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on 10 March 2001
A rather average offering from Robbie, especially if you compare it to his first album. I think Rock DJ and Kids are the best tracks, and the rest feel like fillers. Too many ballads for my liking. It seems as if this album was made just for the sake of it. No doubt it will be huge. It's lacking both lyrically and melodically and sounds like he is bored with the whole project. It can't even compare to the likes of Millennium and Jesus In A Camper Van from the last album, and Let Me Entertain You and Karma Killer from the first. Don't get me wrong, I love Robbie Williams, but I am deeply dissapointed with this offering.
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on 5 September 2001
'Life Thru A Lens' and 'I've Been Expecting You' were brilliant, showing that Robbie has elements of an undiscovered genius about him - showmanship, songwriting ability, etc. and so does this - if for slightly different reasons.
The first album (LTAL) was his first stab at a solo career, branching out from the shackles and restrainsts of being a 'pop' star in Take That. It contained brilliant Oasis/Bon Jovi/Beatles/Kiss style songs and generated five hit singles. Robbie was here to stay!
The second album (IBEY) was more of the same, although Robbie had established himself as a 'rock' star and was already gaining 'rock star' fees for everything. That contained even better songs and, again, generated five hit singles.
This third album (SWYW) is, again, more of the same, but I got the impression that, although a slight change of direction is apparent, he now believes that because he is so huge and loved by most of the country, he can now palm us off with anything he likes.
"Rock DJ", although humourous, and achieving the No. 1 status in the British 'music' charts, is, well, come on - a bit rubbish!
"Kids" was hardly spectacular, despite the fact that pop princess Kylie M featured on it.
But that said, and aside from throwaways such as "Knutsford City Limits" (which does contain an outstanding Williams vocal) and the rock-and-roll, Rolling Stones-flavoured "Forever Texas", this is a very, very good album. It's the kind of album that you put on and sing-along to, whatever your mood. There are happy songs, sad songs, cheeky songs and depressed songs - in other words, (and I say this very loosely), something for everyone!
"Let Love Be Your Energy", (one of, wait for it, FIVE hit singles) is a brilliant rock opener, with an infectious chorus and pounding drums that make you just wanna jump up and down. "Better Man" is a beautiful, meaningful ballad, which, I think, almost surpasses "Angels" in classic-ness. They are the standout tracks. The rest is just pure Robbie - with the help of Guy Chambers, he darts from genre to genre ("The Road To Mandalay" is very French in style), and sings his heart out to the best of his extremely able ability!
Long may Robbie reign.
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on 14 March 2010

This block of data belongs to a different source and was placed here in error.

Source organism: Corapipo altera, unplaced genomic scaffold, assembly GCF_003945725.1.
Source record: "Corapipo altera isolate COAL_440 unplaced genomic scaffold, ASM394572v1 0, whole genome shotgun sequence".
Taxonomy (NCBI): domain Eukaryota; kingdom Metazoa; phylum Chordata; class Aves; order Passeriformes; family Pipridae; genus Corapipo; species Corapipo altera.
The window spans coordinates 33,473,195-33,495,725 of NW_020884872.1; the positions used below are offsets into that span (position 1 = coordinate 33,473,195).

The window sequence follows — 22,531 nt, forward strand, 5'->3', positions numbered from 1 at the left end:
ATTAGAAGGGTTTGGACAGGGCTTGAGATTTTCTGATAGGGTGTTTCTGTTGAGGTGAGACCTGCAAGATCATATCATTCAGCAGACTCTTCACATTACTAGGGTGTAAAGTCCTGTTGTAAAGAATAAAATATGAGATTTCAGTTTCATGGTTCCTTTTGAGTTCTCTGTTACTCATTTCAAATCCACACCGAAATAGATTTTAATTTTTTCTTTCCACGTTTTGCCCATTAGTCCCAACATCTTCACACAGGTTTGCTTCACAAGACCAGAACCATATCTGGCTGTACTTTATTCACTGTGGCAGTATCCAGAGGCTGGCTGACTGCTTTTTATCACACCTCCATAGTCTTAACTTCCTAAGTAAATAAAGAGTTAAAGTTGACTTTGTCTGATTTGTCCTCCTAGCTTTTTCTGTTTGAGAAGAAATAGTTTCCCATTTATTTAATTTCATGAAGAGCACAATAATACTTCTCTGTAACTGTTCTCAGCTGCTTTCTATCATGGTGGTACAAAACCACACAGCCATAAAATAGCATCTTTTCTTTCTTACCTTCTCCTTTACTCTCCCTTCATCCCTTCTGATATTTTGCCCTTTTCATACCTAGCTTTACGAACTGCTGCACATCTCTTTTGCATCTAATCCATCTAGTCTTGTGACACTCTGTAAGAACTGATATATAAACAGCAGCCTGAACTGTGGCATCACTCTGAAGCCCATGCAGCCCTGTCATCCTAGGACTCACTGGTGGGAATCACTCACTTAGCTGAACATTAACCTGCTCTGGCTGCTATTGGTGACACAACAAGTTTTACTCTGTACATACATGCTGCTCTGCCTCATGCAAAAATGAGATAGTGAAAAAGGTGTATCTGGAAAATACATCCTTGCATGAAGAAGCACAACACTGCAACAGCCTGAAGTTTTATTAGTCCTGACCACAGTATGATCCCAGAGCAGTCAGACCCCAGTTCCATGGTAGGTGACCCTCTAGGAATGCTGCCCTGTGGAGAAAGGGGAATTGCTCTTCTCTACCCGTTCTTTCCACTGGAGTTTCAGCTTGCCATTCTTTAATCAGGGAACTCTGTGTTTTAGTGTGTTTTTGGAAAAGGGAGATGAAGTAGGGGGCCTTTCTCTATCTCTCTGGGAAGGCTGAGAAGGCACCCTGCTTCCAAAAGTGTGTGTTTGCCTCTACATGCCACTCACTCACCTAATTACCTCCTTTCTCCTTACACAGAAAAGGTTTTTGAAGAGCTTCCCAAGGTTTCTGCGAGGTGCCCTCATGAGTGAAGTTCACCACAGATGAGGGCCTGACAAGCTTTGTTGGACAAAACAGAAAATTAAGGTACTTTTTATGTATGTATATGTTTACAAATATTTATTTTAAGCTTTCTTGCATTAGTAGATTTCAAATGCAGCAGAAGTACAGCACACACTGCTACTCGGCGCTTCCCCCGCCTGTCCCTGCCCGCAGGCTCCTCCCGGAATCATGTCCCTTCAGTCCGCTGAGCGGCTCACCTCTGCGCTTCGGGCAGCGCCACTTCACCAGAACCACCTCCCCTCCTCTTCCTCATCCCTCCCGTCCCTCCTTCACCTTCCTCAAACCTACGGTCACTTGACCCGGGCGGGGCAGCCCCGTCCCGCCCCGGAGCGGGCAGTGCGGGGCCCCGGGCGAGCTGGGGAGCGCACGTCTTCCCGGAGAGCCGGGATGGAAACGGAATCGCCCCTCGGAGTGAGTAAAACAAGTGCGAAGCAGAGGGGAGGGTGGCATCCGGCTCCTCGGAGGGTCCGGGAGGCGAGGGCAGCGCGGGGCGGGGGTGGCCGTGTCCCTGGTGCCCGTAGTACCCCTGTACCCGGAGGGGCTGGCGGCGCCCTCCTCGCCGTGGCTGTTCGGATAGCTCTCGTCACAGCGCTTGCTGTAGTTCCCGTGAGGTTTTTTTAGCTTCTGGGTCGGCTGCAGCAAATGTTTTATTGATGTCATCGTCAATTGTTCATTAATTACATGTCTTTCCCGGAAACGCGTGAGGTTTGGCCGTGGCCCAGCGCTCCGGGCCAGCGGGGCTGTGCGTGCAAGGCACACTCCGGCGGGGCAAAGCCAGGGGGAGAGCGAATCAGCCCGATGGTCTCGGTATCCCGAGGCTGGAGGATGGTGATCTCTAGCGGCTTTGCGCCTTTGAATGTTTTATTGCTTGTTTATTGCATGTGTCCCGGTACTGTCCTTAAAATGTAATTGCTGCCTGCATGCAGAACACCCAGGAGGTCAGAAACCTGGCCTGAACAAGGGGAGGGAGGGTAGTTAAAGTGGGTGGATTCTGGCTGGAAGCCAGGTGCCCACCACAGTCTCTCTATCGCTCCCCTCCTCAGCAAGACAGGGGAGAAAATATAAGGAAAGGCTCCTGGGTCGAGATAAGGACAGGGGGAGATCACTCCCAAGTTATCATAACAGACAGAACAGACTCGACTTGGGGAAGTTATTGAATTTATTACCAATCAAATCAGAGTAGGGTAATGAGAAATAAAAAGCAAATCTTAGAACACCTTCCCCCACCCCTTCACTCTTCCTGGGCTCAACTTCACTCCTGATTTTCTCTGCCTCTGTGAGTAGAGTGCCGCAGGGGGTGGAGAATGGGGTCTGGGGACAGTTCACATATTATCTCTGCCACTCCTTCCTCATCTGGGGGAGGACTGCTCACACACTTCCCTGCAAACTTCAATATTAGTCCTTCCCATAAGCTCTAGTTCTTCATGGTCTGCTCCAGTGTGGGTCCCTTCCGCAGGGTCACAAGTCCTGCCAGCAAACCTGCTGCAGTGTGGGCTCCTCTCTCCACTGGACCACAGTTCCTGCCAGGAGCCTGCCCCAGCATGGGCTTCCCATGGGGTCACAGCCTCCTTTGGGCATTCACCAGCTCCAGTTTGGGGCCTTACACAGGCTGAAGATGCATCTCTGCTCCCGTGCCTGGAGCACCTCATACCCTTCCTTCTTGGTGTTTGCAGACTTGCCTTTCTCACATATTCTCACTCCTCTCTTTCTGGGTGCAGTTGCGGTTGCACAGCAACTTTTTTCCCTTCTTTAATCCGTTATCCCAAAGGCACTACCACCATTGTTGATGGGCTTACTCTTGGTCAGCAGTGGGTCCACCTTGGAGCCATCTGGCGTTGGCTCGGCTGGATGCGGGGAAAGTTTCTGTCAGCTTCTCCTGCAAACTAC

Some artists only seem to strike gold occasionally in their careers. This seems to be true of Robbie Williams. This, the follow-up to the fabulous I've Been Expecting You, hasn't even half the strength of said album. True, Sing When You're Winning has some memorable numbers, a slice of British pop-rock around the turn of the millennium. The most famous tracks are "Kids", "Rock DJ" and "Supreme". Only the last of these does the album proud in my ever so honest opinion.

The catchy and energetic "Let Love Be Your Energy" is a decent appetiser to an album that ultimately doesn't amount to much. "Rock DJ" is a song that Robbie himself admits has no substance whatsoever. "Kids" is fun but ultimately not much more gripping. "Supreme"... now we're talking. An interestingly dark and simultaneously catchy track (with a bridge heavily borrowed from "I Will Survive"), it's quite on the compelling side. "By All Means Necessary" is even darker, and was apparently a song that was forgotten as a demo before being digged up by Robbie and co for this album. It deserved its light of day, a touching and restless number.

The serious problem with Sing When You're Winning is that it, ironically, has no winner. It has no instantly-recognisable songs like "Angels" (even if I never was a fan of that one) or "No Regrets". All tracks just lack the spunk of Robbie's previous two efforts, especially I've Been Expecting You. True, there are good songs, the problem is that they don't speak of the strong material that Williams and Chambers are capable of making. "Forever Texas" is as hollow as "Rock DJ". The only real stand-out is "Singing for the Lonely", a hopeful and inspiring song. And even that is no truly dynamite track.

It didn't have to be this way. I am puzzled to this day how the exquisite "Eternity", to be released as a double single with "The Road to Mandalay" (the two were even released as videos with a shared story), could be left off Sing When You're Winning. That would easily have been the album's winner track. Alas, it was not to be. (And while we're at it, the supposed "hidden surprise" does nothing but increase my ill-will toward the album).

After Robbie went through his swing phase following this album, he showed us that he still has it, so good news there. I would have to wait until Intensive Care to get my hope back in Robbie's music, though.